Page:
* U.S. December payrolls unexpectedly decline 85,000
* Optimism on U.S. economy diminishes after jobs data
* Euro/dollar best day since Nov; dlr/yen off 4-month high (Updates prices, adds comment, detail)
By Wanfeng Zhou
NEW YORK, Jan 8 (Reuters) - The dollar suffered its biggest loss against a basket of six currencies in a month and a half on Friday after an unexpected drop in U.S. nonfarm payrolls dented expectations interest rates will rise any time soon.
The greenback also dropped from a four-month high versus the yen, while the euro was on track for its biggest one-day rise against the U.S. currency since late November.
In the last few trading sessions, the dollar had rallied on optimism about the jobs report, with some analysts expecting a return to job growth for the first time in two years. Analysts polled by Reuters had expected no job cuts for December.
But data on Friday showed U.S. employers cut 85,000 jobs last month. November payrolls, however, were revised to show the economy actually added 4,000 jobs rather than losing 11,000 as previously reported. See [ID:nN0747110].
"It was undoubtedly a disappointing number," said Samarjit Shankar, managing director of global FX strategy at BNY Mellon in Boston. "It's put a dent on rate hike expectations ... and is a bit of a setback for investors who were looking for a relatively stable and smooth economic recovery.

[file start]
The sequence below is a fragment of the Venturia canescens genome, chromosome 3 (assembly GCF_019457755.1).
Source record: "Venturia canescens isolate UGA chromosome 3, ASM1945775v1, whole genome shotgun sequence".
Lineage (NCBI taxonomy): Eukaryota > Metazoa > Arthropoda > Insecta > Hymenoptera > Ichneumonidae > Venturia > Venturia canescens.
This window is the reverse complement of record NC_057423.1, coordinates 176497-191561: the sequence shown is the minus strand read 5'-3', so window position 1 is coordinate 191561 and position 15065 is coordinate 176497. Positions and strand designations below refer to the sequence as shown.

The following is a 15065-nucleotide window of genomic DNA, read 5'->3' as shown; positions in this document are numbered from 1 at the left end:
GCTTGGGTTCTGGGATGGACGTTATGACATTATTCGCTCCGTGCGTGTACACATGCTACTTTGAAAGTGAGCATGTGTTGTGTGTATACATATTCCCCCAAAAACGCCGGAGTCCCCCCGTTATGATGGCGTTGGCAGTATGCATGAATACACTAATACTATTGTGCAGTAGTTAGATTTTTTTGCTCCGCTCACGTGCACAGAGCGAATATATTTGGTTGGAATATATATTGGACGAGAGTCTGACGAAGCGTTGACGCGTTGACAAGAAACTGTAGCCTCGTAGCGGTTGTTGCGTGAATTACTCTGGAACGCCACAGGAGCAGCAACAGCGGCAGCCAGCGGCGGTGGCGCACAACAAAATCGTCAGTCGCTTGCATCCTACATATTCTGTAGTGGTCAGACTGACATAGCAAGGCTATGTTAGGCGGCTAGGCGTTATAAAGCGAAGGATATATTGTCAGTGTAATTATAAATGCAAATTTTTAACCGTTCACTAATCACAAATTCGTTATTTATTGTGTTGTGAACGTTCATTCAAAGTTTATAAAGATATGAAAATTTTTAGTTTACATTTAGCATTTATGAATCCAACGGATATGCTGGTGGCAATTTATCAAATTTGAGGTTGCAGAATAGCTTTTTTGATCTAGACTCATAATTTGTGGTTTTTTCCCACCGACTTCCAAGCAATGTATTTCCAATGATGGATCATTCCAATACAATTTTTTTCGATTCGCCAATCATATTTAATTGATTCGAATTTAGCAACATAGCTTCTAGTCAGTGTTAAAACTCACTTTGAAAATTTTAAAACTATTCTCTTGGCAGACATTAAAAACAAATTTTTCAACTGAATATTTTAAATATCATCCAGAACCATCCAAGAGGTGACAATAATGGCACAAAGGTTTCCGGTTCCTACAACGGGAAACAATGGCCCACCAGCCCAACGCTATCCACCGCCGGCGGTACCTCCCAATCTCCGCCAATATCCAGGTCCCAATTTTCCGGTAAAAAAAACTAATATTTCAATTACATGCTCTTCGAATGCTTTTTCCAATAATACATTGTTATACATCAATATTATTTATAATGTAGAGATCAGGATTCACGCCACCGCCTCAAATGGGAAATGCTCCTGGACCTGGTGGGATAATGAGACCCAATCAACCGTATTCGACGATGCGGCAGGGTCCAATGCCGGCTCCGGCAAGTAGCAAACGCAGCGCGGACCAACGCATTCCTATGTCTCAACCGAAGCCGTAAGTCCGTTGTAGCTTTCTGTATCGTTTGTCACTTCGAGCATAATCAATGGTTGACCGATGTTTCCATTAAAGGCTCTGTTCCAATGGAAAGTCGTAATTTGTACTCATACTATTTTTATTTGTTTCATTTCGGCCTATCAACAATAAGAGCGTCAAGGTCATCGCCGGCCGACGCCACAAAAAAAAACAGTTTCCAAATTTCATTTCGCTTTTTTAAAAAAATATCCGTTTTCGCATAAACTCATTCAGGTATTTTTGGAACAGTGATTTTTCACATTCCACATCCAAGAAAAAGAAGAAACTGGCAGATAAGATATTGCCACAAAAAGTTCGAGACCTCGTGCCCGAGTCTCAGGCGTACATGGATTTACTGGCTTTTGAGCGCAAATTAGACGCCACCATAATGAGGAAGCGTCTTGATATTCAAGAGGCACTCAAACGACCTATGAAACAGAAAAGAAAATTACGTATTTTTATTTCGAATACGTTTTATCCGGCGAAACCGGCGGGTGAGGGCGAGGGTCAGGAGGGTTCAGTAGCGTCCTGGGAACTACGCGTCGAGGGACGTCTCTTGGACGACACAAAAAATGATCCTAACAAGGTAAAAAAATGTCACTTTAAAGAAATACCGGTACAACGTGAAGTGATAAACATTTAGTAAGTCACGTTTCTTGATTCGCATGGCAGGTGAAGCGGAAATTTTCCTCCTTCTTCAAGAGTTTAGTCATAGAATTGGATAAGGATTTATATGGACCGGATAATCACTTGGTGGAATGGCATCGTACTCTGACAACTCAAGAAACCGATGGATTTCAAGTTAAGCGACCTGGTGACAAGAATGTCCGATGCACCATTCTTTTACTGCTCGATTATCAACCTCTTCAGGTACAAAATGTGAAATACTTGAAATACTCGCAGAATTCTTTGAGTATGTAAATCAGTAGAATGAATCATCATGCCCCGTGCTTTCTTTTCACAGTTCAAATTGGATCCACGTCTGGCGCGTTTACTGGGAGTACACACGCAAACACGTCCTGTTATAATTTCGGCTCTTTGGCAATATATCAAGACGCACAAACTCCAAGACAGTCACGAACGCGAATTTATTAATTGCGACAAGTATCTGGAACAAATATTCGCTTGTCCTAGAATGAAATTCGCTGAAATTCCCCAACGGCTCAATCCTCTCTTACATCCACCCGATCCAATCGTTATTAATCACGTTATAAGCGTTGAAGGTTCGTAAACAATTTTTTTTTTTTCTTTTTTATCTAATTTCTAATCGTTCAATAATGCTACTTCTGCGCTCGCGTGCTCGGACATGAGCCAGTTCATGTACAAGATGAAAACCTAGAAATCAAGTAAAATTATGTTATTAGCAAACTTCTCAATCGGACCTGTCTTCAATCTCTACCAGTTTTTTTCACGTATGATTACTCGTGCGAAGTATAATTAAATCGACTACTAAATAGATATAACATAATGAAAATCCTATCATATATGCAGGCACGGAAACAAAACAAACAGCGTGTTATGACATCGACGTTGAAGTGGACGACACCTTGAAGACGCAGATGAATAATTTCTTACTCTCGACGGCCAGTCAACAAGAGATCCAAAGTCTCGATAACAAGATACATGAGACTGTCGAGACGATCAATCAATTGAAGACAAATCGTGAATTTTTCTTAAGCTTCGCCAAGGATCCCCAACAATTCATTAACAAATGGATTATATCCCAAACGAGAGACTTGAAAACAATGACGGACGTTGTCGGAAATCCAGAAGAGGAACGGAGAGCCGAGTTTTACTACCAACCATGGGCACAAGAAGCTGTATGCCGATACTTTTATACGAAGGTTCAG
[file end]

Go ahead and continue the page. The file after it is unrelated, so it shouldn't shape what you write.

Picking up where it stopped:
"The U.S. still has a weak labor market, and until that gets turned around, you are not going to have a sustainable recovery," he added.
In late trading, the euro <EUR=> traded at $1.4416, up 0.7 percent on the day, the biggest percentage rise since Nov. 25. It had jumped to a high of $1.4439, according to Reuters data.
Marc Chandler, global head of currency strategy at Brown Brothers Harriman in New York, pointed out that the euro has not risen above Thursday's high of $1.4446, which attests to the dollar's resilience.
"(Thursday's high) is an important level that needs to be taken out to boost confidence that a low is in place."
The ICE Futures U.S. dollar index, which tracks the greenback versus a basket of six major currencies <.DXY>, fell 0.6 percent to 77.454.
Interest rate futures traders have reduced expectations the Fed will raise benchmark short-term rates in the first half of the year. They are now pricing a 22 percent chance of a Fed hike by mid-2010, compared with 40 percent before the release of the jobs data. [ID:nN08237912]
In minutes of the Fed's December monetary policy meeting, some Fed officials said persistently high unemployment might make it desirable at some point to expand or extend asset purchases. [ID:nWEQ003714]
But some analysts said the jobs data does not minimize the fact that the U.S. economy has shown improvement, and the dollar's weakness may be short-lived.
"All together this report will probably work against the more optimistic expectations on the U.S. economy," said Vassili Serebriakov, senior currency strategist at Wells Fargo in New York.
"It is negative for the dollar, and we are seeing it getting weaker. But we don't expect to see a complete reversal in the dollar gains from last month based solely on this report. We need more data points," he said.
Against the yen, the dollar fell 0.7 percent to 92.67 yen <JPY=>, coming off a session peak of 93.76, the highest since Aug. 28, according to Reuters data.
News earlier in the session that Japan's new finance minister has backed off his call for a weaker yen following a rebuke from the prime minister helped the Japanese currency recover some ground. [ID:nTOE60701F]
That did not change, however, the market's bias to sell the yen. (Additional reporting by Gertrude Chavez-Dreyfuss and Vivianne Rodrigues; Editing by James Dalgleish)